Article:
Example of software defined radio, tunable in the range 70 MHz to 6 GHz
Figure 9.4: Example of software defined radio, tunable in the range 70 MHz to 6 GHz. Image Courtesy of GOMSpace.

Another trend that aids in the improvement of RF based communication systems is the development of software defined radio (SDR). By using Field Programmable Gate Arrays (FPGAs), SDRs have great flexibility that allows them to be used with multiple bands, filtering and modulation schemes, without much (if any) change to hardware 2. Furthermore, such characteristics can be changed in-flight by uploading new settings from the ground. SDRs are especially attractive for use on CubeSats as they can be made increasingly small and efficient as electronics become smaller and require less power (see Figure 9‑4). Since 2012, NASA has been operating the Space Communications and Navigation (SCaN) Testbed on the International Space Station, which was created for the purpose of SDR TRL advancement, among other things 5.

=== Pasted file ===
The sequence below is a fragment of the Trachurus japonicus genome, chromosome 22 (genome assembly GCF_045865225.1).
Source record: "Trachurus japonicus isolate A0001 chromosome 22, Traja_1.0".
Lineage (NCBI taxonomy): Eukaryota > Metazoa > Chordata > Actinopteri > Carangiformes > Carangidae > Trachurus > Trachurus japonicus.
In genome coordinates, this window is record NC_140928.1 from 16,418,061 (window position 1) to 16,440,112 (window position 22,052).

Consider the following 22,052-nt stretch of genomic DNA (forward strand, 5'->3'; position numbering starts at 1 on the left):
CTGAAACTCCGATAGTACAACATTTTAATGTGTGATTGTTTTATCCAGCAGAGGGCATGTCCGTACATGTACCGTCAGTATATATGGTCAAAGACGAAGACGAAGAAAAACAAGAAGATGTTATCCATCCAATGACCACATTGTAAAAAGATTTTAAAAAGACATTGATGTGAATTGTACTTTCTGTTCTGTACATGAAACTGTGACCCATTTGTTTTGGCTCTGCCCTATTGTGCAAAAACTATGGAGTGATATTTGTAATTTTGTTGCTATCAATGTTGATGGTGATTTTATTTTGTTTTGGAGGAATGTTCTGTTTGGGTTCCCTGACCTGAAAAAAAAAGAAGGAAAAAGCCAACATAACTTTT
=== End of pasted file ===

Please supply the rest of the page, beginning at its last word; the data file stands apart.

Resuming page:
Laser based communication (“lasercom”) has already been demonstrated with larger spacecraft such as LADEE 6. The era for lasercom on cubesats is just beginning, with technology demonstration missions planned for 2015 and 2016.

In the following sections, TRL 6+ technology that is relevant to the cubesat form factor is listed in tables organized by operating frequency.

The author would like to highlight that the presented tables are not intended to be exhaustive but to provide an overview of current state of the art technologies and their development status for this small spacecraft subsystem.

State of the Art


VHF and UHF frequencies are mature bands used for cubesats communication, with several radio developers to choose from. TRL~7 and higher technologies are listed in Table 9.1. Note that Clyde Space’s VUTRX transceiver was developed by F’SATI (the French South African Institute of Technology) at CPUT (Cape Peninsula University of Technology) 7. More information on BitBeam radios can be found in 8, while more information on L3 Communications’ Cadet Radio can be found in 9.